Not only had He saved my soul, but He helped me understand things I had struggled with before. He was changing me, making me a better man. I found the confidence to pursue a college degree from Ashland University. They offered an associate’s program to incarcerated people that other universities would accept.
I studied hard and was amazed when I made the dean’s list. I’d never cared to apply myself in school, so I’d had no idea what I could do academically. Once released from prison, I completed my education and received my associate’s degree from Ashland.
God’s Spirit continually reminded me, “You’re worth the work, Ronnie.”
I had never felt worthy of anything good. Nor had I believed I could ever be anything other than a drug addict. But God thought differently about me. He didn’t see an addict or a boy raised in poverty who’d lost his mom and dad. He saw a son whom He loved.
Believing I was worthy helped me continue down this new path. It wasn’t always easy. There were many times, especially after I was released from prison, that I was tempted to quit college and return to where I’d been. But God kept spurring me on. “You’re worth the work, Ronnie! Keep pressing forward with Me.”
After I graduated from Ashland in 2018, I became a youth pastor at a local church. I wanted to help kids discover their worth in God.
For so long, I had wanted nothing to do with Him, and now, I was bringing the Gospel of Jesus Christ to others! People used to cross the street to avoid me. Now parents and youth were coming to me for advice. It was incredible.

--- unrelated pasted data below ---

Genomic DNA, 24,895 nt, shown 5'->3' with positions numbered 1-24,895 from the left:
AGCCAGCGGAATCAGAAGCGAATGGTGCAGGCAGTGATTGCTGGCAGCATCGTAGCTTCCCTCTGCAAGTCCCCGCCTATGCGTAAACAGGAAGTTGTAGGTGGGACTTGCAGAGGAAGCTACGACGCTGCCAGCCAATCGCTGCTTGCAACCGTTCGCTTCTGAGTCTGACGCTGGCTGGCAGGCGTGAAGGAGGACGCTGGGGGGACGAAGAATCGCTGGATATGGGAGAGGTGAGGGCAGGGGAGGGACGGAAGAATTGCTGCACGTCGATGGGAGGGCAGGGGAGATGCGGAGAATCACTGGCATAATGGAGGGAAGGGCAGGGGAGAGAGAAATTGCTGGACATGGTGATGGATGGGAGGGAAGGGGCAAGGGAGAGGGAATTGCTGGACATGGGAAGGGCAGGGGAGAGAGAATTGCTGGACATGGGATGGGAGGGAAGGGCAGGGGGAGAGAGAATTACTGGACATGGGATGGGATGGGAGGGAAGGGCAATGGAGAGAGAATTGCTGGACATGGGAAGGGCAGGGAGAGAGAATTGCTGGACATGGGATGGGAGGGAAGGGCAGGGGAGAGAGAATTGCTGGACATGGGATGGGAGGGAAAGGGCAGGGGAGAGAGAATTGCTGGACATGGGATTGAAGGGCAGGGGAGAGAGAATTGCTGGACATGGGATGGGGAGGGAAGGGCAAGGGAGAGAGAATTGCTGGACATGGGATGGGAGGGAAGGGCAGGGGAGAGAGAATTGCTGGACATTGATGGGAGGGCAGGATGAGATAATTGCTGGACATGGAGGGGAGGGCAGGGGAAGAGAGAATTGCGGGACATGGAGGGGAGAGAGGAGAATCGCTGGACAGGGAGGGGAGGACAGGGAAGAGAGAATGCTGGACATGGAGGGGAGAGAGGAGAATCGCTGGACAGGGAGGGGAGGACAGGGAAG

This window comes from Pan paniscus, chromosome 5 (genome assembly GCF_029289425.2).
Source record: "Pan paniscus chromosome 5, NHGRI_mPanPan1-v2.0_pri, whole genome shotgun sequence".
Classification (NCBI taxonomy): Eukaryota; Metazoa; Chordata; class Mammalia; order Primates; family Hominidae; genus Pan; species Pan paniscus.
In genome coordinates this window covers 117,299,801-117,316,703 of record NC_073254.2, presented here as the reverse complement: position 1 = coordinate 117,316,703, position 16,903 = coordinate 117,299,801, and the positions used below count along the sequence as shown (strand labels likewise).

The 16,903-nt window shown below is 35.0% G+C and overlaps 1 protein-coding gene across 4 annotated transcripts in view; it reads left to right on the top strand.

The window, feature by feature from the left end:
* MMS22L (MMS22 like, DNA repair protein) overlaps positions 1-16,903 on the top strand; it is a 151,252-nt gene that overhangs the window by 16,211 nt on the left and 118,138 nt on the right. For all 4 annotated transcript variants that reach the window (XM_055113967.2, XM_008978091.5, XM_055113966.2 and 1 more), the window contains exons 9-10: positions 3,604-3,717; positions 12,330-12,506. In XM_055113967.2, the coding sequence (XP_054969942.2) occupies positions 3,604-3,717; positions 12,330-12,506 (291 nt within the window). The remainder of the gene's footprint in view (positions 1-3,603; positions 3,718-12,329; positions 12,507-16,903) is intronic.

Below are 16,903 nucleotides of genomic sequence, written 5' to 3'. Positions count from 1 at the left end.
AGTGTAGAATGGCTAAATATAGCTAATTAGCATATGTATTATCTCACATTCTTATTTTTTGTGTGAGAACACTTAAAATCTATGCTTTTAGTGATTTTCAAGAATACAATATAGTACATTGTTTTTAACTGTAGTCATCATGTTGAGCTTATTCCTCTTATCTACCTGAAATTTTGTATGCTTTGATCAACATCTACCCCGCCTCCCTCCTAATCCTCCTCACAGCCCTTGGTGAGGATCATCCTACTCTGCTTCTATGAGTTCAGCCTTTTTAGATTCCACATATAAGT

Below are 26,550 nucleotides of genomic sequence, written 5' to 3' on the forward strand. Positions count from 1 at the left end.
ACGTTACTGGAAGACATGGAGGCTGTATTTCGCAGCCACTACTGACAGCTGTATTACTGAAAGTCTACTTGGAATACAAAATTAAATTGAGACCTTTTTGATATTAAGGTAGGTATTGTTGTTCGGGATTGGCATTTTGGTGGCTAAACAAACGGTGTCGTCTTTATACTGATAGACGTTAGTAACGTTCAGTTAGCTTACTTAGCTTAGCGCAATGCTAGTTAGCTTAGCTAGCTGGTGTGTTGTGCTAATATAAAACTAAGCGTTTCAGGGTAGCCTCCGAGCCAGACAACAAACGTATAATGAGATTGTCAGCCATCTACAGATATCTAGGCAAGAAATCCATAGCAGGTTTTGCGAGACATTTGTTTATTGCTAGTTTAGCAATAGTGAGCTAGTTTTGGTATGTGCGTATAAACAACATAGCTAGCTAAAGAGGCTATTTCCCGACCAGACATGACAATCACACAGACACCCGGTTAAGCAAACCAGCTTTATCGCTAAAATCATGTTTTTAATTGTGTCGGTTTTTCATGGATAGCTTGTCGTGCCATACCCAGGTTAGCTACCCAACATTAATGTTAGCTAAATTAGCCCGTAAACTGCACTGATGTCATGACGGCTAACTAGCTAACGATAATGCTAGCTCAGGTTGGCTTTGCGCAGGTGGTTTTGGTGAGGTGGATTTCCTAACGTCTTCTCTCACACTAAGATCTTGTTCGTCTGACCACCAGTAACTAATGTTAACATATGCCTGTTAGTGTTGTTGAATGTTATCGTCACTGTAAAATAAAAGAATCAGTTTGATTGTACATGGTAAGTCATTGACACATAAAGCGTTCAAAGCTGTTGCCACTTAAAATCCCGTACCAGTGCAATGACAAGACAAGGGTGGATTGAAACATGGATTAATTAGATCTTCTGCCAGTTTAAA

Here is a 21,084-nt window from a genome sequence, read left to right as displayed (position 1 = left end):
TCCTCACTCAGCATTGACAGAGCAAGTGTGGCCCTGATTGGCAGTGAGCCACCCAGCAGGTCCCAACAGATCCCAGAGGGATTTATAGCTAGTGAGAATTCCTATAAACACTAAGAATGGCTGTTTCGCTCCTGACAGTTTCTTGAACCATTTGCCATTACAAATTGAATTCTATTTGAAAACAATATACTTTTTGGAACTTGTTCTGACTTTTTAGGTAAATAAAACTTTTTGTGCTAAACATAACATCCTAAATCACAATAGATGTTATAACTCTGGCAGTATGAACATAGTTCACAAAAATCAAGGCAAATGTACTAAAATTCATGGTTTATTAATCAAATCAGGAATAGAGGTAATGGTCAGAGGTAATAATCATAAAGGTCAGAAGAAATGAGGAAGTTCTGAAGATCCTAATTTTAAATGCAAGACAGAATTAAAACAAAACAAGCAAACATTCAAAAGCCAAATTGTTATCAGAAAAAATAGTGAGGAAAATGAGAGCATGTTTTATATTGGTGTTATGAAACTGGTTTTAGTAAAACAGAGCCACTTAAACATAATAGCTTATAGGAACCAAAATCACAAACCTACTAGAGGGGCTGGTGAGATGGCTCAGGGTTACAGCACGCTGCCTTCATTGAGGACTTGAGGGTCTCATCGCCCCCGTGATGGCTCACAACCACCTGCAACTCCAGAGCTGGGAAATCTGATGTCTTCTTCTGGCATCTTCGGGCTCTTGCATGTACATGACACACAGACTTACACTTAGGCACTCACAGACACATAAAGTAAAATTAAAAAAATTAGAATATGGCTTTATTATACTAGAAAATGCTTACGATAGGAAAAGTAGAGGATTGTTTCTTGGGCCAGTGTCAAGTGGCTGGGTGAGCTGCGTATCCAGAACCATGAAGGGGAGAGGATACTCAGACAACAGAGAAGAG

Only God could transform this dirty, lying, and conniving manipulator into a man other people trusted.
New doors began opening for me, and I left my youth pastor position to travel nationwide, sharing my story. I also took a job at Christian Healthcare Ministries. God brought promotion after promotion as I stayed faithful. It’s just like Luke 16:10 promises: “Whoever can be trusted with very little can also be trusted with much” (NIV). Today, I am over the training and development of more than 300 employees.
This incredible new life started with a simple: “Okay, God, I’ll trust You anyway.”
The moment I died to myself and my perception of life, God raised me. He gave me new eyes and a new heart (Ezekiel 36:26) and set my feet on a new path (Proverbs 3:5–6). And as I humble myself before Him daily, God continues to lift me (James 4:10).
Not too long ago, I had John 3:30 tattooed on my arm. It helps me remember the important words of John the Baptist about Jesus. “He [Jesus] must become greater; I must become less” (NIV).
John knew the secret to life: more of Jesus, less of self. It’s the only way to experience the abundant life Jesus promises in John 10:10.
How about you? Will you choose to trust God anyway? Will you lay down your anger and disappointments, uncurl your fists, and open your heart to the One who loves you—even if life hasn’t happened like you thought it should? And will you believe that you are worth a better life?
Right now, your experiences might have brought you lower than you ever imagined possible. I know. I’ve been there. But I’ve learned that with Christ, rock bottom is a great place to lay a foundation for your new life (Matthew 7:24–27).
God’s got good plans in store for you (Jeremiah 29:11). How can you experience them? Remember John 3:30. More of Him and less of you.
Trust God today. When you do, He won’t waste any time restoring and rebuilding your life.
I won’t promise His plans will be easy. But no matter what you face, God’s goodness will meet you there. And His grace will help you move forward to great heights.
Don’t focus on that thing you never had. You’ll miss the better thing God has for you today.
RONNIE HOPKINS is the training and development coordinator for Christian Healthcare Ministries. He is also a spokesperson and advocate for educational opportunities in prison.